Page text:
Michael McFee received a BA in 1976 and an MA in 1978, both from the University of North Carolina–Chapel Hill.
He is the author of numerous poetry collections, including We Were Once Here (Carnegie Mellon University Press, 2017), Shinemaster (Carnegie Mellon University Press, 2006), and Plain Air (University Presses of Florida, 1983). He is also the author of two essay collections, including The Napkin Manuscripts: Selected Essays and an Interview (University of Tennessee Press, 2006).
Of his work, Kathryn Stripling Byer writes, “Michael McFee’s voice gravitates toward place, its complications and cast iron realities.”
A recipient of the 2009 James Still Award for Writing about the Appalachian South, McFee teaches at the University of North Carolina at Chapel Hill.
We Were Once Here (Carnegie Mellon University Press, 2017)
That Was Oasis (Carnegie Mellon University Press, 2012)
Shinemaster (Carnegie Mellon University Press, 2006)
Earthly (Carnegie Mellon University Press, 2001)
Colander (Carnegie Mellon University Press, 1996)
Sad Girl Sitting on a Running Board (Gnomon Press, 1991)
Vanishing Acts (Gnomon Press, 1989)
Plain Air (University Presses of Florida, 1983)
Appointed Round (Mercer University Press, 2018)
The Napkin Manuscripts: Selected Essays and an Interview (University of Tennessee Press, 2006)
My mouth won’t ever forget her skill with a skillet, my father’s mother, cooking with her mother’s skillet. Looking deep into its heavy antique mirror, I see her wedding day: white dress and this coal-dark skillet. Heaven was bacon’s sizzle waking my ears and nose. Or was it one of her chickens slow-frying in the skillet? Her husband once took it hunting without asking: she said she’d bust his skull with that upraised skillet. Fire-born bell whose clapper was a plain dinner fork, juicy fauna and flora notes rang out from her skillet. I see early widowhood, cooked-for children gone: darkness lends its seasoning to every cast-iron skillet. She hid its teardrop handle inside her strong grip when pouring red-eye gravy from one lip of the skillet. What went into the oven as batter we two mixed came out as cornbread glory, steaming amen in a skillet. Black as her Bible, black as her once-maiden hair, black as a panther howling at midnight, this skillet. I see her funeral day, the kitchen filled with food not made by her, no flame kissing the empty skillet. I say McFee into its circle, hear her savory voice giving back the family name from her (now my) skillet.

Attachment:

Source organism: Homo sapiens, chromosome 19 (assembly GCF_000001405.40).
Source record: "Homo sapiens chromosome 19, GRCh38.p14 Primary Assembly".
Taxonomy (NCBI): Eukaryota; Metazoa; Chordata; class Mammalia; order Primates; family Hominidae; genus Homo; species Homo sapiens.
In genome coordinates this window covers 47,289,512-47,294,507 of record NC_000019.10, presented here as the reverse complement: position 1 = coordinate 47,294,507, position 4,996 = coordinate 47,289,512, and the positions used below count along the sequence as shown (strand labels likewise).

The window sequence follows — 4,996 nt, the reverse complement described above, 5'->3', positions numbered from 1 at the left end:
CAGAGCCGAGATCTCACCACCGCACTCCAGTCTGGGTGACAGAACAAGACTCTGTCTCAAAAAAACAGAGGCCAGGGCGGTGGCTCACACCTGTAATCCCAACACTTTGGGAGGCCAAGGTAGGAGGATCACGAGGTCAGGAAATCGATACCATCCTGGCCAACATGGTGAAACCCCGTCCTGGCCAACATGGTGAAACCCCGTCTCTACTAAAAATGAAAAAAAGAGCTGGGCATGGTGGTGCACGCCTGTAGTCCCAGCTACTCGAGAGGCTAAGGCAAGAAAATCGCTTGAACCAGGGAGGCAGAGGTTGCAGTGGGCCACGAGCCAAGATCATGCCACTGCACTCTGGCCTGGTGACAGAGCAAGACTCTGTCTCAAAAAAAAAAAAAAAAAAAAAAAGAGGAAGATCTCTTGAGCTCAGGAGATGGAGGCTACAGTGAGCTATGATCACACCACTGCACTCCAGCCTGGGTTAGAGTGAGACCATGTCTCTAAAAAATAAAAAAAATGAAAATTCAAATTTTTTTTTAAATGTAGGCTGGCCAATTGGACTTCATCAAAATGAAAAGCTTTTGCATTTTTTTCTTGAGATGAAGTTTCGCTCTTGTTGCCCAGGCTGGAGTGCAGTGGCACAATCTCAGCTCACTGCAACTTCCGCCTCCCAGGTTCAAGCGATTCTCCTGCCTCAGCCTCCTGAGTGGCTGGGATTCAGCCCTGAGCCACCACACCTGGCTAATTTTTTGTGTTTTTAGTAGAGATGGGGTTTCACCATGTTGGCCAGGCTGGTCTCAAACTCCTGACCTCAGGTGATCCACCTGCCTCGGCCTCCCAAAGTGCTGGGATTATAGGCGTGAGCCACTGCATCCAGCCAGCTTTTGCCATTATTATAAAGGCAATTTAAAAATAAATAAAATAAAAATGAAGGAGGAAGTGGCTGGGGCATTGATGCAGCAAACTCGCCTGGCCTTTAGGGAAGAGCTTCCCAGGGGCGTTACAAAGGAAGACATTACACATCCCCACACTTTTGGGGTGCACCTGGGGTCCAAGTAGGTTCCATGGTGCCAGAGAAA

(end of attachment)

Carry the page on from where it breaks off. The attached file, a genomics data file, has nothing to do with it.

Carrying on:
U’s mate, O with a new root, the one capital letter which probes below the base line, here’s to the quirky beauty of its tail, that fluent tongue stuck from a wide-open mouth, that elegant half-mustache parted quickly toward the east, that antique handle we grasp to lift up the monocle of our alphabet’s monarch, that final flourish of the quill.